In 1986 P. Cole and B. Melton published a paper which investigated the ability of species rose pollen to fertilize flowers on the same bush (Cole, P., Melton, B., J. Amer. Soc. Hort. Sci., volumn 111, pages 122-125, (1986)). The diploid species were all highly self steile. None of the 23 diploid specimens exhibited over 4 % fertility and 18 of the 23 produced no self-set seed. They also studied the fertility with pollen from another plant of the same species and found that the diploid group was 50 times more cross compatable than self compatable. For roses of higher polyploid level 12 of the 16 studied were no more self compatible than the diploid group.
Has anyone noticed this behavior in their own species roses?
This is of interest to me as one virus transmission study tested the seeds and seedlings of infected species roses that had a non infected species rose next to it (the non infected bush was put there for a bush to bush transmission study). It would appear to me that he should of been testing the seeds and seedlings of the non infected neighbor if the roses could not self pollinate.
Thanks for sharing that information. It’s particularly interesting to me, because I’ve twice now gotten branches on sterile diploid hybrids that I’m almost positive were converted to amphidiploidy (using trifluralin). One has died; the other is doing well. I had figured that self-pollination of flowers on these branches would produce seed, thereby confirming the conversion. The deceased branch had three flowers before I lost it, and none of them would set selfed seed in spite of the obviously larger thicker anthers (and petals, leaves etc.) Last year I tried selfing the newer converted plant; once again there were no seeds. I had thought of several possible explanations for the lack of seed set. Now it looks pretty certain that the self-incompatibility theory is most likely. So this season, I’ll have to definitely try out other tetraploid pollen on flowers of the probable converted plant.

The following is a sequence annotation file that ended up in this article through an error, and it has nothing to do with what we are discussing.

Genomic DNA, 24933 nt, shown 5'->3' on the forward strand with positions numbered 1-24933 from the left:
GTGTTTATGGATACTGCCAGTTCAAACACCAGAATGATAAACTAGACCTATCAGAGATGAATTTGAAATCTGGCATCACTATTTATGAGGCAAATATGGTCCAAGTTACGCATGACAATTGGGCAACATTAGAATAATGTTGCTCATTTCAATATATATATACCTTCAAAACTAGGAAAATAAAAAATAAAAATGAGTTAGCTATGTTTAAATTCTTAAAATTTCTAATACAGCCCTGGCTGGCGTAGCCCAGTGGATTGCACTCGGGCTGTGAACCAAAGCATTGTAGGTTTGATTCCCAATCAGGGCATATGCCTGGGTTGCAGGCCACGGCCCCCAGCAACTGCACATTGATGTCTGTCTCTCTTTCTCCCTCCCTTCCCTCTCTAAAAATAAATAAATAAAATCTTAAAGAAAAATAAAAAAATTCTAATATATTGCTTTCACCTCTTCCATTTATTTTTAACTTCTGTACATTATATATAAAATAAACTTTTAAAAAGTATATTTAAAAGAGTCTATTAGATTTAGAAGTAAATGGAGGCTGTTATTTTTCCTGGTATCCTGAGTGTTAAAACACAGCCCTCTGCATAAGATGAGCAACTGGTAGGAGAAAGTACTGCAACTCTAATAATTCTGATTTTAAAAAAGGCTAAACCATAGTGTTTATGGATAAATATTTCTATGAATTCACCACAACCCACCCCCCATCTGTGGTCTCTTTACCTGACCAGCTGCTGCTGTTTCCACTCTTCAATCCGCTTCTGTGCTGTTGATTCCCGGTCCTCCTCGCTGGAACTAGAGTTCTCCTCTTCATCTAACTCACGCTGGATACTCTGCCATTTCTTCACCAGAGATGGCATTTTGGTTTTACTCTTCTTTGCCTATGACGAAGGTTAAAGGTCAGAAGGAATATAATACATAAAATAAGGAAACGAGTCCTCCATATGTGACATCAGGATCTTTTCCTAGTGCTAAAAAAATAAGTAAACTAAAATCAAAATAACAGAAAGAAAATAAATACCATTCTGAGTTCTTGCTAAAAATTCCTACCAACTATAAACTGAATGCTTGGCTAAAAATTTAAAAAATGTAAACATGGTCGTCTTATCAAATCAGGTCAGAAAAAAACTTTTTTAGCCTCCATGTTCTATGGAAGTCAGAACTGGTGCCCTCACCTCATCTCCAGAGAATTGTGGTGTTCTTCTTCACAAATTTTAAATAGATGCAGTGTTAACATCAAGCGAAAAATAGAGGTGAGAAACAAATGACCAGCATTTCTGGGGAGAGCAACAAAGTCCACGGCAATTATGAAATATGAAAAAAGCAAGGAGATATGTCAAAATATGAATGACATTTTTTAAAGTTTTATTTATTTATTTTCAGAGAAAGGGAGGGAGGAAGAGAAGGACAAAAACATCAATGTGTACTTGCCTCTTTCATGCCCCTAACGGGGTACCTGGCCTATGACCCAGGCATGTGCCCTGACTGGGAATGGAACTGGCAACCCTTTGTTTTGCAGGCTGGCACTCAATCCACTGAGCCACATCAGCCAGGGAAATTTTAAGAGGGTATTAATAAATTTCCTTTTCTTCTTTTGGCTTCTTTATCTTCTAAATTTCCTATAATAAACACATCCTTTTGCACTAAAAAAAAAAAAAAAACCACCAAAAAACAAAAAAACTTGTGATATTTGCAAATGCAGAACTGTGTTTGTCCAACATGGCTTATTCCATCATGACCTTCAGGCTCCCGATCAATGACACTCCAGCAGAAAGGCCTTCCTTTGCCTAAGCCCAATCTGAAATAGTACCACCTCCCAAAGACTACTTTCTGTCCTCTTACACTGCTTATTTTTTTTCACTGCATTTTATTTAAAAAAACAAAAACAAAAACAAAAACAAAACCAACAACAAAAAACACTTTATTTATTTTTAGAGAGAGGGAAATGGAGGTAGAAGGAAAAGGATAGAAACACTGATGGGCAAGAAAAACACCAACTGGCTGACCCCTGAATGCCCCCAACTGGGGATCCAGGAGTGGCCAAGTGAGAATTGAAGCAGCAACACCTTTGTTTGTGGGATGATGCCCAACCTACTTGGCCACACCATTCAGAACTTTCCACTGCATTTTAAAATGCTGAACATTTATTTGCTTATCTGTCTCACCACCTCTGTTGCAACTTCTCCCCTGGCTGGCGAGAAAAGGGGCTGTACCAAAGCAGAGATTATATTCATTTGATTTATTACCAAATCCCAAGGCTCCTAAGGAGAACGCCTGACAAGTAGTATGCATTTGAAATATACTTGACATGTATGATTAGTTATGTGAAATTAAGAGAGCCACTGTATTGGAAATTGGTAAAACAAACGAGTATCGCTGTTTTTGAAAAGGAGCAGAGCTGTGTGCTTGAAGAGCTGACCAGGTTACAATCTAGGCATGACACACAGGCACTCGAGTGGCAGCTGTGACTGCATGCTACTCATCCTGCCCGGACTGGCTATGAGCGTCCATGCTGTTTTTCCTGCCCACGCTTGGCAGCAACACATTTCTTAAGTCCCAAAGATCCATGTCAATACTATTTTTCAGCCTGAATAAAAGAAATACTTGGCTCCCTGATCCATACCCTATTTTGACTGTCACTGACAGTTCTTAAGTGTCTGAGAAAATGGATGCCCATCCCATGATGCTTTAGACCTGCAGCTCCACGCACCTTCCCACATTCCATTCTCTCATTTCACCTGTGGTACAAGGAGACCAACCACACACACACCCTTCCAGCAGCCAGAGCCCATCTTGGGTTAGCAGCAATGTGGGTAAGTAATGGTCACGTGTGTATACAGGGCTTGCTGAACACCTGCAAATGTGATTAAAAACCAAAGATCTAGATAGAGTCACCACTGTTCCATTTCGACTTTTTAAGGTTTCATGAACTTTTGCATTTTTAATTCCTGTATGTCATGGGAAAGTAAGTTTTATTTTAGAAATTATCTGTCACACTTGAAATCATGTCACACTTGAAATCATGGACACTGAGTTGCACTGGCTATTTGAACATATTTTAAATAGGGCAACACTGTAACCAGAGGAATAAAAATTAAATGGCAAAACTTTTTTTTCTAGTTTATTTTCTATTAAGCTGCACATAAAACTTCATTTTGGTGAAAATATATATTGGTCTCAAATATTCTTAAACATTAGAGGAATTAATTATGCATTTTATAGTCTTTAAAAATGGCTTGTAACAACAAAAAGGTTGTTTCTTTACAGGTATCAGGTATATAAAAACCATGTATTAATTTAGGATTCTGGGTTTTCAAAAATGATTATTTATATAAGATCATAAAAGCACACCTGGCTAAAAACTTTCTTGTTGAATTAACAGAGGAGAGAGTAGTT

Tom, in all fairness to the RHA, I should point out that Cole also published a version of the article in the Rose Hybridizers Newsletter. I cannot state the actual issue as at that time I was removing the articles and placing them in the corresponding topic folders.